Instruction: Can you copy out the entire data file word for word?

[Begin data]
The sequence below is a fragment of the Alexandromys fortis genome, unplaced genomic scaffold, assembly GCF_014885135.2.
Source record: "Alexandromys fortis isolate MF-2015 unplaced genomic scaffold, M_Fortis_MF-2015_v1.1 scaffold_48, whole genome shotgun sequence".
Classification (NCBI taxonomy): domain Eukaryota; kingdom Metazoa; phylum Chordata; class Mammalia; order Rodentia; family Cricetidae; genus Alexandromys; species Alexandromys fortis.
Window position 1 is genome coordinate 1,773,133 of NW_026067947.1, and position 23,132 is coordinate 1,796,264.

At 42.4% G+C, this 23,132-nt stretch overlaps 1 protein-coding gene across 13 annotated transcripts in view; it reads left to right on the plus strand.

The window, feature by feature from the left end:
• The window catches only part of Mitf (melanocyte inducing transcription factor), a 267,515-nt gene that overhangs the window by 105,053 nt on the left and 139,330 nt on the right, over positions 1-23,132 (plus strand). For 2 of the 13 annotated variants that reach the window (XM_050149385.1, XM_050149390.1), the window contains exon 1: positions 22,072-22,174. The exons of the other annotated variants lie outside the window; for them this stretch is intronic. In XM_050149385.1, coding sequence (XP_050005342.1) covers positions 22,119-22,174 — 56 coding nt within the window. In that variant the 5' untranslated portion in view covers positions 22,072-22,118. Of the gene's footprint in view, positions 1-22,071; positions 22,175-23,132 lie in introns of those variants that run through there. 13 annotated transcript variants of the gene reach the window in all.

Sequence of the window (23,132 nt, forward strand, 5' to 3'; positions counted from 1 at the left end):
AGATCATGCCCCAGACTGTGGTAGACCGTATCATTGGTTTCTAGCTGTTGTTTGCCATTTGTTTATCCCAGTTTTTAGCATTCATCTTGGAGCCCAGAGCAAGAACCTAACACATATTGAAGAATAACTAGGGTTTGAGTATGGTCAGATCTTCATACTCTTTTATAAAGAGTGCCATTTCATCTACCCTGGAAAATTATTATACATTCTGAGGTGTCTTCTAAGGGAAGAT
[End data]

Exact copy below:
The sequence below is a fragment of the Alexandromys fortis genome, unplaced genomic scaffold, assembly GCF_014885135.2.
Source record: "Alexandromys fortis isolate MF-2015 unplaced genomic scaffold, M_Fortis_MF-2015_v1.1 scaffold_48, whole genome shotgun sequence".
Classification (NCBI taxonomy): domain Eukaryota; kingdom Metazoa; phylum Chordata; class Mammalia; order Rodentia; family Cricetidae; genus Alexandromys; species Alexandromys fortis.
Window position 1 is genome coordinate 1,773,133 of NW_026067947.1, and position 23,132 is coordinate 1,796,264.

At 42.4% G+C, this 23,132-nt stretch overlaps 1 protein-coding gene across 13 annotated transcripts in view; it reads left to right on the plus strand.

The window, feature by feature from the left end:
• The window catches only part of Mitf (melanocyte inducing transcription factor), a 267,515-nt gene that overhangs the window by 105,053 nt on the left and 139,330 nt on the right, over positions 1-23,132 (plus strand). For 2 of the 13 annotated variants that reach the window (XM_050149385.1, XM_050149390.1), the window contains exon 1: positions 22,072-22,174. The exons of the other annotated variants lie outside the window; for them this stretch is intronic. In XM_050149385.1, coding sequence (XP_050005342.1) covers positions 22,119-22,174 — 56 coding nt within the window. In that variant the 5' untranslated portion in view covers positions 22,072-22,118. Of the gene's footprint in view, positions 1-22,071; positions 22,175-23,132 lie in introns of those variants that run through there. 13 annotated transcript variants of the gene reach the window in all.

Sequence of the window (23,132 nt, forward strand, 5' to 3'; positions counted from 1 at the left end):
AGATCATGCCCCAGACTGTGGTAGACCGTATCATTGGTTTCTAGCTGTTGTTTGCCATTTGTTTATCCCAGTTTTTAGCATTCATCTTGGAGCCCAGAGCAAGAACCTAACACATATTGAAGAATAACTAGGGTTTGAGTATGGTCAGATCTTCATACTCTTTTATAAAGAGTGCCATTTCATCTACCCTGGAAAATTATTATACATTCTGAGGTGTCTTCTAAGGGAAGAT